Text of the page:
Adrenalin junkies flock to South Island for games

It's not all about the Rugby World Cup on New Zealand's picturesque South Island.

Some of the world's best exponents of winter sports disciplines converged on the land of the long white cloud over recent weeks to test their skills in the latest instalment of the Winter Games.

Just weeks before New Zealand hosts rugby's showpiece event where the pride of the All Blacks will go on the line, the gaze of sporting fans steered towards the winter sports extravaganza, featuring events as diverse as ice hockey, giant slalom, curling and winter triathlon.

Organizers of the 16-day ice and snow sports-festival have taken advantage of New Zealand's reputation as an attractive off-season alpine training venue to set up an elite international winter sports competition, to be run every two years at the same iconic venues in the South Island regions of Otago and Canterbury.

More than 1000 athletes made their way to New Zealand for adrenalin-charged competition set against the spectacular backdrop of the Southern Alps, along with other venues dotted across the South Island.

From figure skating and speed skating in Dunedin, snowboard-cross at Wanaka's Cardronas resort, to the Alpine Super G at New Zealand's famous Mount Hutt, it has been a veritable feast for winter sports lovers.

One of the stated objectives of the games is for athletes to experience world-class competition and push the boundaries without the extreme pressure of the Winter Olympics or the Winter X Games.

The games concept was the initiative of Sir Eion Edgar, former president of the New Zealand Olympic Committee.

A key feature of the games is that able-bodied athletes have been competing alongside 'adaptive' competitors in alpine and cross-country events - in the same challenging terrain, on the same days. Removing such a distinction between athletes does not happen at the Winter or Summer Olympics.

And with fierce competition taking place in the alpine disciplines at New Zealand's famous Southern Alps venues - public locations which attract thousands of recreational skiers and snowboarders every year - spectators have been able to combine their downhill runs with daydreaming of bigger things.

The games, owned and run by the 100% Pure New Zealand Winter Games Trust with the backing of the NZ Olympic Committee and the NZ Government, will have the added importance of serving as an excellent preparation event for athletes hoping to compete in the Winter Olympics every four years.

Winter Games Alpine ski manager Wayne Cafe says the first instalment of the games in 2009 gave some winter sports athletes the chance to qualify for last year's Vancouver Olympics.

"Some of the athletes who competed in them actually qualified for the 2010 Vancouver Olympics out of the winter games results," Mr Cafe said.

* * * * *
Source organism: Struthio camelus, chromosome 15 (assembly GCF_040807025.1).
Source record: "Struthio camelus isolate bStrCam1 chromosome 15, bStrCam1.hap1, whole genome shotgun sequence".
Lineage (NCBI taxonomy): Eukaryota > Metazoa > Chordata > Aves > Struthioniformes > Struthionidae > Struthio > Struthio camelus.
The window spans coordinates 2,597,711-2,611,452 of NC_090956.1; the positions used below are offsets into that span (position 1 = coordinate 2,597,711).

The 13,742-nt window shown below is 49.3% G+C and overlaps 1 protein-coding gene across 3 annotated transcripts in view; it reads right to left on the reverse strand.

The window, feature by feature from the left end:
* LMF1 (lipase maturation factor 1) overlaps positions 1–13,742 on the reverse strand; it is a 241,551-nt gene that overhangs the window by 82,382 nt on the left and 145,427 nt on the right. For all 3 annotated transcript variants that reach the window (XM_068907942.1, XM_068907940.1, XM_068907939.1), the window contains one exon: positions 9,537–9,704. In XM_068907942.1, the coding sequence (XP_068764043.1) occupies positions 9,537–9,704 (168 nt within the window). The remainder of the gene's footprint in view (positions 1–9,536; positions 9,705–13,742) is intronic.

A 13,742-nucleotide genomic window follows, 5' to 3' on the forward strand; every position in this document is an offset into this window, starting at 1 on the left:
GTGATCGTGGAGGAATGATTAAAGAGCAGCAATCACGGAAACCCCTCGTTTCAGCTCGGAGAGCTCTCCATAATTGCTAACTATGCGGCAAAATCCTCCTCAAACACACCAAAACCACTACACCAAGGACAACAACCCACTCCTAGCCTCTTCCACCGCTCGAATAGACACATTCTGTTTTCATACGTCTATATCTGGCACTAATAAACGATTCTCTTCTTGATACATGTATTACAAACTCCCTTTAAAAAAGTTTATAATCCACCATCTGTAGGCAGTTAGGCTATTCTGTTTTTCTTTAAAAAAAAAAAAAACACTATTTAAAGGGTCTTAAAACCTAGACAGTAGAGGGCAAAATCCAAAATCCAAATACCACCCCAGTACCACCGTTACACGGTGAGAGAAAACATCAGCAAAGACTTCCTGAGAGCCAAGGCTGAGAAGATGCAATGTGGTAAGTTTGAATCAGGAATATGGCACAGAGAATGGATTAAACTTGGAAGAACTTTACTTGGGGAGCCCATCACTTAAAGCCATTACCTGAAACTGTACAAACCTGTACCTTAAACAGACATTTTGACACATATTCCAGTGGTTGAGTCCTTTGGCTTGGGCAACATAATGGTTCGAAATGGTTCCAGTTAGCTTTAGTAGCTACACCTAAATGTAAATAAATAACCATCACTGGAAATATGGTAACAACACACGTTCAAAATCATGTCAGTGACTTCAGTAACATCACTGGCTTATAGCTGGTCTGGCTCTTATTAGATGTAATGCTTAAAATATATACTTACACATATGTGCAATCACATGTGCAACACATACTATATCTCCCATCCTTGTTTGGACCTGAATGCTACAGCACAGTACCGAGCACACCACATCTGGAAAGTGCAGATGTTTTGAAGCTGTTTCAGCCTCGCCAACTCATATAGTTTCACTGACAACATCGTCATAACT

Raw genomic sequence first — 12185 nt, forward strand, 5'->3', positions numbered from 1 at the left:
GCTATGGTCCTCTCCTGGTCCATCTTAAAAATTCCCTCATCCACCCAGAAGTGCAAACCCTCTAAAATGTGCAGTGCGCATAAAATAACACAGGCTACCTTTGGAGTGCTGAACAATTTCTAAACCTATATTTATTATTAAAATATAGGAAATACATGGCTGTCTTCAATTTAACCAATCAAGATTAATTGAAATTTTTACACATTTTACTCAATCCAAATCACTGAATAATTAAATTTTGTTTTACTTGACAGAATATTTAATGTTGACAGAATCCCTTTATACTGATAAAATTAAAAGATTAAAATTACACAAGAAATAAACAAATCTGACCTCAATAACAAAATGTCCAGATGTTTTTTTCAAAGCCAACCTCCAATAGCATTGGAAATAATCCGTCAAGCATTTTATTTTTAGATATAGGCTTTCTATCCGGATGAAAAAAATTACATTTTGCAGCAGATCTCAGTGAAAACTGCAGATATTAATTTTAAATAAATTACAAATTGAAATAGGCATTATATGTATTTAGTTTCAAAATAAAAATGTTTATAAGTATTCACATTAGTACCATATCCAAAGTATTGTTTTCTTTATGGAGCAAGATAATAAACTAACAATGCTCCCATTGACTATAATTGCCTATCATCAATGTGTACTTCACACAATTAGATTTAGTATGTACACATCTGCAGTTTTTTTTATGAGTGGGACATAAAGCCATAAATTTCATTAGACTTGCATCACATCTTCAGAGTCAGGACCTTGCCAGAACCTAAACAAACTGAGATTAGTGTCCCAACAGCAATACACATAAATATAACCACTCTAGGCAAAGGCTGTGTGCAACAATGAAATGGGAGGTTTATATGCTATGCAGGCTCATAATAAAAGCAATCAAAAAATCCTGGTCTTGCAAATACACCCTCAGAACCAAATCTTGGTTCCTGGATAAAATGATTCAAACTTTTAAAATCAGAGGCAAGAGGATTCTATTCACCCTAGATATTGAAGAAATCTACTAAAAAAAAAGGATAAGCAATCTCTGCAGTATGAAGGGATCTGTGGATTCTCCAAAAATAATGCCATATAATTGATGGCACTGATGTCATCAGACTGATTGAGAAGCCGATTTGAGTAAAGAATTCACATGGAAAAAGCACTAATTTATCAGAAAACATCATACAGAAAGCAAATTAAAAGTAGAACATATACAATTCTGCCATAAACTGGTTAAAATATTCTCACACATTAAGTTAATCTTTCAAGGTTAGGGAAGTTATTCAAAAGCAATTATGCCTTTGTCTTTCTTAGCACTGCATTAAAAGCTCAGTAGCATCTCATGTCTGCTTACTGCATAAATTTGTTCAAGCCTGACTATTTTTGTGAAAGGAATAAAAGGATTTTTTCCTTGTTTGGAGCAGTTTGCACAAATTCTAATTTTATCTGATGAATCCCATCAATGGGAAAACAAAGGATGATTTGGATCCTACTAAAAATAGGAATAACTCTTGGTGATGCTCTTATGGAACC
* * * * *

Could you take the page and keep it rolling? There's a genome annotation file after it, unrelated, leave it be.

"In 2013 we're expecting again a massive contingent of people to come down to attempt to qualify got the Olympics, or to compare themselves to their peers in other countries on our home turf here in New Zealand before they hit the Olympics in Sochi, Russia."

Combining the scheduling of events for able-bodied and adaptive athletes on the same program was important for organisers.

"It's not just a priority for us, it is something that the adaptive athletes are absolutely passionate about. They want to be on the same tracks, they don't want any concessions given for their particular disability or any disadvantage that they might have," Mr Cafe said.

"They see themselves as competing toe to toe with the best able-bodied there is. And it's great for them because they can compete on exactly the same tracks, on the same courses, on the same day with the same officials and everything.

"A particular standout is the visually-impaired skiers, doing probably 80-90 kilometres-an-hour down the hill and they can't see a thing. You imagine skiing at 80 kilometres an hour with a blindfold on."

The New Zealand public's enthusiasm for alpine events was plainly evident in the country town of Methven on Saturday night when thousands of spectators turned out for the thrill-a-minute 'Big Air', showcasing spectacular tricks launched from a 17-metre mound of compacted snow jump set up in the heart of the town.

Despite the chilly winter night air, spectators were transfixed by the array of heart-in-your-mouth moves from the assembled adrenalin junkies, alongside freestyle motorcross and a post-competition concert.

As for the long-term stability of the Winter Games, organisers are keeping an eye on the road ahead.

"There's a lot of scope for us to continue to improve. The first games in 2009 were a toe in the water. We happened to have a lot of countries here at the time and we also encouraged a lot more to come," Mr Cafe said.

"This year we've had quite a lot more countries arrive for the games, because of the recognition of 2009, but there's still a lot of scope to grow.

"We feel the fourth games will really get the measurement of the full potential of them. We've got two more to go before we're really at full capacity."

The writer travelled as a guest of New Zealand Ski Tourism.